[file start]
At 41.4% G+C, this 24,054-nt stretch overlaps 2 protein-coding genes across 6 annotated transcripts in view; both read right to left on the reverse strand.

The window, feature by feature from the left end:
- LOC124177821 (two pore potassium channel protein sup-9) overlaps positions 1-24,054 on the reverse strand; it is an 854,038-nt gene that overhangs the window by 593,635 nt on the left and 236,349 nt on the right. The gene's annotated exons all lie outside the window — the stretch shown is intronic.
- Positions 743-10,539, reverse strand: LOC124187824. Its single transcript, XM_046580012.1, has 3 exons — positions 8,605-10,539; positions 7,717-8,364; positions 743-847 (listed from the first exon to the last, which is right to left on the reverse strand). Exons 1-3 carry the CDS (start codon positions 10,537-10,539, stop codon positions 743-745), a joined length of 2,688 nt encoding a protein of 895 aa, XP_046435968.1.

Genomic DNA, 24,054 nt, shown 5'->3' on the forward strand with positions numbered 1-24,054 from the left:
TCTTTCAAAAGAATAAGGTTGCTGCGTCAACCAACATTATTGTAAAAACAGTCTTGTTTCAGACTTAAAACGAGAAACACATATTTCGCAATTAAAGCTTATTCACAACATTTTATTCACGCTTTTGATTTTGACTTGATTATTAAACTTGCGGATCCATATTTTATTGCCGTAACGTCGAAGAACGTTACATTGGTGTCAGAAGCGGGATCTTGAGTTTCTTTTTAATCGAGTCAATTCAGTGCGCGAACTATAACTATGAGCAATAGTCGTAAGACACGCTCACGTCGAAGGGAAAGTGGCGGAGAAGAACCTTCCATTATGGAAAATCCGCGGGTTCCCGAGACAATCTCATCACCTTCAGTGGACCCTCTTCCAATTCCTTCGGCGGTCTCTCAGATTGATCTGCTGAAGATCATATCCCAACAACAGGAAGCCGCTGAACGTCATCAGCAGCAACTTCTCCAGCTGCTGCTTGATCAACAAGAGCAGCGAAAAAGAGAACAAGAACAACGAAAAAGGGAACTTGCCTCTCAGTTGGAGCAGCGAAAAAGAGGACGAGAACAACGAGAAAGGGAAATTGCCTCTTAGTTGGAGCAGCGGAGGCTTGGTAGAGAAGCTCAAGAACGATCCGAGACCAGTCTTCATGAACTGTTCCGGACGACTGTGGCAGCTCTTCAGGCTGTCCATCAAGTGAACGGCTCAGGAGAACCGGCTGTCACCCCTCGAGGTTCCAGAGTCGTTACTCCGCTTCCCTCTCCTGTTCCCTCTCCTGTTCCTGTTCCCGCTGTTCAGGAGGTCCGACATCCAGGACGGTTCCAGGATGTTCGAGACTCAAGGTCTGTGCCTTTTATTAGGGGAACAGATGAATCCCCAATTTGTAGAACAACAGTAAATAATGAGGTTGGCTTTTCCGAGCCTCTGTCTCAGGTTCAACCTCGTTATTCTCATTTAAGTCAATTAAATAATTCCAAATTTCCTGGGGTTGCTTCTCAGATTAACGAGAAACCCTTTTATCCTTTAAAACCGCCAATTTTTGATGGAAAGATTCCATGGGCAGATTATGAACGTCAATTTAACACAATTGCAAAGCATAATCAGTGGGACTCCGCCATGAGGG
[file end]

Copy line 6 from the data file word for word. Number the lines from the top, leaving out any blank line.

TCTTTCAAAAGAATAAGGTTGCTGCGTCAACCAACATTATTGTAAAAACAGTCTTGTTTCAGACTTAAAACGAGAAACACATATTTCGCAATTAAAGCTTATTCACAACATTTTATTCACGCTTTTGATTTTGACTTGATTATTAAACTTGCGGATCCATATTTTATTGCCGTAACGTCGAAGAACGTTACATTGGTGTCAGAAGCGGGATCTTGAGTTTCTTTTTAATCGAGTCAATTCAGTGCGCGAACTATAACTATGAGCAATAGTCGTAAGACACGCTCACGTCGAAGGGAAAGTGGCGGAGAAGAACCTTCCATTATGGAAAATCCGCGGGTTCCCGAGACAATCTCATCACCTTCAGTGGACCCTCTTCCAATTCCTTCGGCGGTCTCTCAGATTGATCTGCTGAAGATCATATCCCAACAACAGGAAGCCGCTGAACGTCATCAGCAGCAACTTCTCCAGCTGCTGCTTGATCAACAAGAGCAGCGAAAAAGAGAACAAGAACAACGAAAAAGGGAACTTGCCTCTCAGTTGGAGCAGCGAAAAAGAGGACGAGAACAACGAGAAAGGGAAATTGCCTCTTAGTTGGAGCAGCGGAGGCTTGGTAGAGAAGCTCAAGAACGATCCGAGACCAGTCTTCATGAACTGTTCCGGACGACTGTGGCAGCTCTTCAGGCTGTCCATCAAGTGAACGGCTCAGGAGAACCGGCTGTCACCCCTCGAGGTTCCAGAGTCGTTACTCCGCTTCCCTCTCCTGTTCCCTCTCCTGTTCCTGTTCCCGCTGTTCAGGAGGTCCGACATCCAGGACGGTTCCAGGATGTTCGAGACTCAAGGTCTGTGCCTTTTATTAGGGGAACAGATGAATCCCCAATTTGTAGAACAACAGTAAATAATGAGGTTGGCTTTTCCGAGCCTCTGTCTCAGGTTCAACCTCGTTATTCTCATTTAAGTCAATTAAATAATTCCAAATTTCCTGGGGTTGCTTCTCAGATTAACGAGAAACCCTTTTATCCTTTAAAACCGCCAATTTTTGATGGAAAGATTCCATGGGCAGATTATGAACGTCAATTTAACACAATTGCAAAGCATAATCAGTGGGACTCCGCCATGAGGG